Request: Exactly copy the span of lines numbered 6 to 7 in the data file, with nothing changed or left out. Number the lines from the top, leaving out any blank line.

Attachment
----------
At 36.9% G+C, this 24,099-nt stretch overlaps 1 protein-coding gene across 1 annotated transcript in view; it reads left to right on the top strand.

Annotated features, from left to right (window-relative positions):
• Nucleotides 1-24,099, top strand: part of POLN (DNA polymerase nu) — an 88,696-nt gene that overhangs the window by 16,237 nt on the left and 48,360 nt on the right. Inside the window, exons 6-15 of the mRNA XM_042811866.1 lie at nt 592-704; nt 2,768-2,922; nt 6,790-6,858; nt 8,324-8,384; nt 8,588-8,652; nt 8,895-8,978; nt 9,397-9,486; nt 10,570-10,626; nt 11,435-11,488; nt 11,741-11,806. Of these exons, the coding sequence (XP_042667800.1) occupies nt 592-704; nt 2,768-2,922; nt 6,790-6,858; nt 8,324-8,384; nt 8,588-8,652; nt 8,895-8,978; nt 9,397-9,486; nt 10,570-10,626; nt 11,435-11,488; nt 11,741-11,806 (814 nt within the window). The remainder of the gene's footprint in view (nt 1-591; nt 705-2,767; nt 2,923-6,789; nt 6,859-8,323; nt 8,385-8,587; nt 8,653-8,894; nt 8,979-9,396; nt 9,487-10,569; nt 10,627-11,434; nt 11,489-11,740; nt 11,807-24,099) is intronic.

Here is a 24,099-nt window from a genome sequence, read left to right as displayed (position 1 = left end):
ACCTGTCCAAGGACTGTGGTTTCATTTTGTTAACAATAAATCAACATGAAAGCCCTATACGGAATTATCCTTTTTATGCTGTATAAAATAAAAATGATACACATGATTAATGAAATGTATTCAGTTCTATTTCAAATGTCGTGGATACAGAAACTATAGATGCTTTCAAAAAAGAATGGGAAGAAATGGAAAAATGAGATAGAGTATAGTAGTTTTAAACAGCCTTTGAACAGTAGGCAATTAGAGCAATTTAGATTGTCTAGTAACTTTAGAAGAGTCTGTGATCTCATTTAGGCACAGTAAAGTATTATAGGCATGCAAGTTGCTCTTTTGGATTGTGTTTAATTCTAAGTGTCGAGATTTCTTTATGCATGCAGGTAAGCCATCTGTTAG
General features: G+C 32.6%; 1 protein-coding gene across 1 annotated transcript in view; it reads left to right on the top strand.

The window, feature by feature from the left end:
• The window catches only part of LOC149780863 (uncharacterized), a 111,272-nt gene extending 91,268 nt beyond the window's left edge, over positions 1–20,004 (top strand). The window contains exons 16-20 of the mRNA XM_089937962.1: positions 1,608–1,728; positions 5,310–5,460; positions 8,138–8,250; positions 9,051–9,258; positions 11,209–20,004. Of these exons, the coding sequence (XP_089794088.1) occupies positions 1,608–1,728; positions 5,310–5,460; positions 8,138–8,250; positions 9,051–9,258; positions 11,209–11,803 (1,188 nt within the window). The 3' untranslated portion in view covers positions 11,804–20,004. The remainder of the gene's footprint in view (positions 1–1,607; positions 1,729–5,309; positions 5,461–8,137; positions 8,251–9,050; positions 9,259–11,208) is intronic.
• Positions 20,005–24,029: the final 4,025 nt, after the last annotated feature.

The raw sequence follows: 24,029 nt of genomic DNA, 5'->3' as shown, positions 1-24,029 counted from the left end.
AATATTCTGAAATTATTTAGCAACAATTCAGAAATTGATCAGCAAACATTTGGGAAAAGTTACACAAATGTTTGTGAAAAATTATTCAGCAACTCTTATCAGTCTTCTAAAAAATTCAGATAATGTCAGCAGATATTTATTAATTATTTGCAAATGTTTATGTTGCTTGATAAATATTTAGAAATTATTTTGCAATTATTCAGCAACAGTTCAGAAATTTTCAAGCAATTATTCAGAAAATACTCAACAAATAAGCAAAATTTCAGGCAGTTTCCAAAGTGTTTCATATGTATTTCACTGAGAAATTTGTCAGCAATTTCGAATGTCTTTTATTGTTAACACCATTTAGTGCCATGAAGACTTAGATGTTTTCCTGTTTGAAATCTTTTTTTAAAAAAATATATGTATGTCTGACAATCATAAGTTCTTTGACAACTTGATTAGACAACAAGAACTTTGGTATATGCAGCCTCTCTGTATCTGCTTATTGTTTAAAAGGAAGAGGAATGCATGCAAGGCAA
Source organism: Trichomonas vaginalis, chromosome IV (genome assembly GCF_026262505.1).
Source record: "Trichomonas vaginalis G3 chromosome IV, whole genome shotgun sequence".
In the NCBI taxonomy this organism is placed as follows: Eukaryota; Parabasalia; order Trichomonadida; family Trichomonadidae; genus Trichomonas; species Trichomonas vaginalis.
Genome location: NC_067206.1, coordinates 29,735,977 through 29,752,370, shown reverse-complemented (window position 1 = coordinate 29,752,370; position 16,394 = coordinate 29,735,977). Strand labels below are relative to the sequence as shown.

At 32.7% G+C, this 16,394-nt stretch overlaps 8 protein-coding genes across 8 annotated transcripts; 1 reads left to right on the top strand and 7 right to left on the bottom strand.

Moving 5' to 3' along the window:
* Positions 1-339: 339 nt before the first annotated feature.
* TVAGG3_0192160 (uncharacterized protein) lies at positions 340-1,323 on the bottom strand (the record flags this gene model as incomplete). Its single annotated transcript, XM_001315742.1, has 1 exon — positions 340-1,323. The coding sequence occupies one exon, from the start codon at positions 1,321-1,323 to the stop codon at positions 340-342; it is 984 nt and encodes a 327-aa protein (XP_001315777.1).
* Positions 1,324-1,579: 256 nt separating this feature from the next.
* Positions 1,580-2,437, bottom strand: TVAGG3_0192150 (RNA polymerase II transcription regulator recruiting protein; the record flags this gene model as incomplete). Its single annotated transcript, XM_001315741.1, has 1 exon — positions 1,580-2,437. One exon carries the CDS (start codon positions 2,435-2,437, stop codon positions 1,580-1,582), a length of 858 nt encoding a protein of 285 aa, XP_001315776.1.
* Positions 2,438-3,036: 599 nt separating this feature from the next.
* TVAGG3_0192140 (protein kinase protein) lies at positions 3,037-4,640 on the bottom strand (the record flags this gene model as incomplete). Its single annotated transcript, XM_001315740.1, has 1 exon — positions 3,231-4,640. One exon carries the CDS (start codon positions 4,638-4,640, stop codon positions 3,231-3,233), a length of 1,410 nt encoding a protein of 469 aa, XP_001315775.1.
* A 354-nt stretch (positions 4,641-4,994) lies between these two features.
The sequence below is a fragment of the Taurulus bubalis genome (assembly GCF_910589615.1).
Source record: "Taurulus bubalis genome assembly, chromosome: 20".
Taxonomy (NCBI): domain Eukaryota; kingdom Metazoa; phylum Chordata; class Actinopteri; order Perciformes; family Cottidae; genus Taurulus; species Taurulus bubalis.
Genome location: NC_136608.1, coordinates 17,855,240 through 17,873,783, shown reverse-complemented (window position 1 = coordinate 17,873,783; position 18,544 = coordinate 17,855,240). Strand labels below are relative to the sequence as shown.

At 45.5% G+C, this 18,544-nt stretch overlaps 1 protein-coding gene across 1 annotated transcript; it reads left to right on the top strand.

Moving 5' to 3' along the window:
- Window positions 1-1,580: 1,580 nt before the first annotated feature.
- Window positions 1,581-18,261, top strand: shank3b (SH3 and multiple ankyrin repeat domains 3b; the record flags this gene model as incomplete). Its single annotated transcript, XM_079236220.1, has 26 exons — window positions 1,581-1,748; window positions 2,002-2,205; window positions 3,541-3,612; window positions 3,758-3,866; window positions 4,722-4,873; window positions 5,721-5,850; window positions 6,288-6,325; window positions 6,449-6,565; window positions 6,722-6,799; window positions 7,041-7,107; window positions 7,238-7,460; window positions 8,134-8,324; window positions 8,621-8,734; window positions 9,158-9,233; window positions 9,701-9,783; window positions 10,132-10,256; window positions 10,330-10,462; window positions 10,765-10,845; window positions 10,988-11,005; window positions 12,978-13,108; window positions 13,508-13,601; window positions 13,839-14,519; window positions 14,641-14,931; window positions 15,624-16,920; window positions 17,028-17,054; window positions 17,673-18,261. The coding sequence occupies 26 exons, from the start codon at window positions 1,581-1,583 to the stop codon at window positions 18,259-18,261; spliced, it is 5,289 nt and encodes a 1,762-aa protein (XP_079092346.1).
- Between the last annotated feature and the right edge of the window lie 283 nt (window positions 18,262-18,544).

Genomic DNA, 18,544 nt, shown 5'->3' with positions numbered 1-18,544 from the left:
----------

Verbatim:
General features: G+C 32.6%; 1 protein-coding gene across 1 annotated transcript in view; it reads left to right on the top strand.

The window, feature by feature from the left end: